Capt. John O. Mize bent his B-52D into a sharp turn away from his objective, a surface-to-air missile (SAM) site, VN-243, near Hanoi. It was his fourth Linebacker II mission and his 295th in Southeast Asia. Dec. 27, 1972, was the ninth day of the “eleven-day war” that finally brought North Vietnam to the truce table, led to return of the POWs, and lowered the curtain on direct American participation in the Vietnam War.
Seconds after bombs away, Mize, copilot Capt. Terrence Gruters, and gunner TSgt. Peter Whalen counted a barrage of 15 SAMs headed their way. Already they had evaded several SAMs in the target area, but not a mass firing of this size. Fourteen of the missiles missed, but the 15th exploded with a tremendous concussion between the No. 4 engine and the fuselage. Shrapnel hit Mize in the left thigh, lower leg, and hand. Whalen and radar navigator Capt. Bill North were wounded in the legs. The cockpit was filled with debris. Before Mize could react, 200 tons of aircraft plunged toward the earth, with all four engines of the left wing knocked out, engine No. 1 on fire, navigation and engine instruments inoperative, and most of the power boost for flight controls gone. Only one alternator, the radio, and cockpit lights were functioning.
With virtually no power boost, it took a superhuman effort by Mize and Gruters to regain control of the shattered bomber. After a rapid damage assessment, Mize knew they could not make it back to U Tapao in Thailand, where the 28th Bombardment Group was based. “The question was,” says Mize, “how far we could get before we had to abandon the aircraft.” Whether anyone had flown a damaged B-52 with all engines out on one side, using only needle, ball, and airspeed (the latter erratic and undependable), he didn’t know, but they would give it their best shot. “Everyone knew what to do,” Mize said. “They were absolutely professional in every respect.”
As soon as the bomber was under control, navigator Lt. Bill Robinson gave Mize a dead-reckoning heading from their last known position to friendly territory. Separated from the other bombers in Ash cell and with no defensive systems operational, the B-52 limped westward toward Nakhon Phanom (NKP) in northern Thailand. How long would the badly damaged left wing hold? What other structural damage had the aircraft sustained? No one knew.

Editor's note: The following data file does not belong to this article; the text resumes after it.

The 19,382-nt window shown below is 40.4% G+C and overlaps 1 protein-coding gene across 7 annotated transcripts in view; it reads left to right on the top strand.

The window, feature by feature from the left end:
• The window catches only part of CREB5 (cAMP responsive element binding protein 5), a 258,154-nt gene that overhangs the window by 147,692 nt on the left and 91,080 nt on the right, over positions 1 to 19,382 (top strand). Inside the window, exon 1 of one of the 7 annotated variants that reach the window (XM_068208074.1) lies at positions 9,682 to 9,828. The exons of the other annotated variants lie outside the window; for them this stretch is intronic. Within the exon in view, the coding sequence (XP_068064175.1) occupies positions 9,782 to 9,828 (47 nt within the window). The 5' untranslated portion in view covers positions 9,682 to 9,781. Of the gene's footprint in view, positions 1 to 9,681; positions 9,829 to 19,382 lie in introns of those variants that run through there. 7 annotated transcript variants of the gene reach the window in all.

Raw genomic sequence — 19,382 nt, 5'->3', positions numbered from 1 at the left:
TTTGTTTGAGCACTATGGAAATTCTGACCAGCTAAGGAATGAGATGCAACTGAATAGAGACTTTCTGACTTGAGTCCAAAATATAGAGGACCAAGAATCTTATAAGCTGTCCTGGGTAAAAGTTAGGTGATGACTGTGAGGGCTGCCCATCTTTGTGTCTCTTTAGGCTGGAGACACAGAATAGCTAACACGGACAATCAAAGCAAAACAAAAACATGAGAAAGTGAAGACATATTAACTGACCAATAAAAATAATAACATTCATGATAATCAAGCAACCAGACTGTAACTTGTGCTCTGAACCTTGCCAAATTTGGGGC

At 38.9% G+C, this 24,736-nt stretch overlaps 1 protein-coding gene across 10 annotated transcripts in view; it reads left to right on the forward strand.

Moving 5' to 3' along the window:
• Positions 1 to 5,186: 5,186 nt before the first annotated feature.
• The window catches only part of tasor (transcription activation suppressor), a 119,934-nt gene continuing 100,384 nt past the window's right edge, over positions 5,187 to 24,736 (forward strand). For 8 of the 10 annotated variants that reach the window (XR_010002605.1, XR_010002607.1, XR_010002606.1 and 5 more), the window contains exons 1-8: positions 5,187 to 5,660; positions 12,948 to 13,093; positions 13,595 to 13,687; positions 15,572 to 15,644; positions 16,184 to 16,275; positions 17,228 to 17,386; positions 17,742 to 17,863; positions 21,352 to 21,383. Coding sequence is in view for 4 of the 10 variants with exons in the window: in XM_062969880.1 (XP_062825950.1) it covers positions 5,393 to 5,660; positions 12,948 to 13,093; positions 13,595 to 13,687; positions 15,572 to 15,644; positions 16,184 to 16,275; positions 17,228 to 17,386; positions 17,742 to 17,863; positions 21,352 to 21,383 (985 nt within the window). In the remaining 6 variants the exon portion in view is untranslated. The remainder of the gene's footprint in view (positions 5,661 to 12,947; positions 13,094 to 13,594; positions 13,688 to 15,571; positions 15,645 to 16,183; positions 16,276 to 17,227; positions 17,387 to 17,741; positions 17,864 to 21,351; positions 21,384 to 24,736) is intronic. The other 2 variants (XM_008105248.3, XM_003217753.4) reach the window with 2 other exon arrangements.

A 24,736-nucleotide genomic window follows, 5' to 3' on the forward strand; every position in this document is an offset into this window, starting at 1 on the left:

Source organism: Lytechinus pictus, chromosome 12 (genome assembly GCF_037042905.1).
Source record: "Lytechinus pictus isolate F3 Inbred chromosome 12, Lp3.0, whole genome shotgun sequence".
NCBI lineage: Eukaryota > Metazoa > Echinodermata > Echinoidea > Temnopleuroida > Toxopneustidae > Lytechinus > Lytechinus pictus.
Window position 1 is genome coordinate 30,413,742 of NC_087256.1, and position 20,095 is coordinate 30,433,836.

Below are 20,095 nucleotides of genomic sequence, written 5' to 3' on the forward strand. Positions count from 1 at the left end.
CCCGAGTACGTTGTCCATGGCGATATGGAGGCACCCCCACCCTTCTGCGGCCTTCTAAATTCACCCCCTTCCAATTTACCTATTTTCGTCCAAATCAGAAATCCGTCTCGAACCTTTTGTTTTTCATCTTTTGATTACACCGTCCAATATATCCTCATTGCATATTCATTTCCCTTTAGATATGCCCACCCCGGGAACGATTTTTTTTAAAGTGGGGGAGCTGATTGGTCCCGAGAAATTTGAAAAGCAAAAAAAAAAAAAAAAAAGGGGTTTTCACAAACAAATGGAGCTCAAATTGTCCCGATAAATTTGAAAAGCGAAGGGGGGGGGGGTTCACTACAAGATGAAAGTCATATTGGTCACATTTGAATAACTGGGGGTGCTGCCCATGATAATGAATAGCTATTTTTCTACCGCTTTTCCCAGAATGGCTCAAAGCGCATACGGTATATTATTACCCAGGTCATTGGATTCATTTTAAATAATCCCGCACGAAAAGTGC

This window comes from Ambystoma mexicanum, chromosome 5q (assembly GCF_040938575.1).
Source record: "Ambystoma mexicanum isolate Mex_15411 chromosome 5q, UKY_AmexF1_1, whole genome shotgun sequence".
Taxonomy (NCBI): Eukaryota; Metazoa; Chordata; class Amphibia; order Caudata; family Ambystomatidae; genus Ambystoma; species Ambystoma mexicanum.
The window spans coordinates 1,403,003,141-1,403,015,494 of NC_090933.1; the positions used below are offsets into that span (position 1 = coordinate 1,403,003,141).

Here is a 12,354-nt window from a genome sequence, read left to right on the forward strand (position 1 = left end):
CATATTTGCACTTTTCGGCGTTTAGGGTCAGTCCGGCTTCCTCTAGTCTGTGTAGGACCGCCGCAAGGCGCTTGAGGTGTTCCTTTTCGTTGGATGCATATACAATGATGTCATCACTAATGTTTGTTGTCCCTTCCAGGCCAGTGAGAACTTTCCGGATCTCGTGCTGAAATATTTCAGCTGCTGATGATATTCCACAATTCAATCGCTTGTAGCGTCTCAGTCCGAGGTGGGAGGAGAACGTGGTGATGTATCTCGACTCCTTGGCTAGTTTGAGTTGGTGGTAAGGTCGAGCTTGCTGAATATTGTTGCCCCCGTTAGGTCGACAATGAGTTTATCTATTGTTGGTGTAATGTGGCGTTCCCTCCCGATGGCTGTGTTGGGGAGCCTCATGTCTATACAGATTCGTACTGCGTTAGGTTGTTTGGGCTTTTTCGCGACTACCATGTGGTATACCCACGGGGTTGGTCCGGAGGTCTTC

In order to maintain bailout altitude, Mize repeatedly descended 1,500 feet, then climbed back 1,000 feet. Over northern Laos their desperate situation began to deteriorate still further. The bomb bay doors fell open, one side of the landing gear began to cycle up and down, and other electrical systems went haywire. Forty-five minutes after they were hit, it was time to bail out, but navigator Robinson calculated they were over jagged mountains. Another 30 miles would put them over flat land near NKP–if the burned and battered left wing held.
As they approached NKP, Captain Mize felt “a kind of death throe” run through the B-52. He called each crew member, ordering him to bail out. Gruters, Whalen, radar navigator Capt. Bill North, and EWO Capt. Dennis Anderson (the last two, from the 7th Bombardment Group, were substitutes on the mission) went out on order, but Robinson’s seat would not eject.
Robinson told Mize that he would go out the hole where the radar navigator had ejected. Since there would be no contact with Robinson after he left his seat, Mize, knowing the left wing could go any moment, told Robinson he would stay with the aircraft for three minutes, giving the navigator time to bail out. Before that time was up, all electrical systems failed, signaling the end of that B-52. Mize called Robinson once more. Getting no response, he punched out as the aircraft went down. All crew members were picked up by rescue choppers within a few minutes.
For his superb airmanship and for laying his life on the line to assure Robinson’s escape, Mize was awarded the Air Force Cross, the first SAC man to receive that medal. The other crew members were awarded the Distinguished Flying Cross for heroism, and all six received the Purple Heart for wounds and injuries suffered in their night bailout.
Now retired and living in Oscoda, Mich., Mize believes “there was a Seventh Man aboard” on that memorable night. Who could argue the point?
Published February 1990. For presentation on this web site, some Valor articles have been amended for accuracy.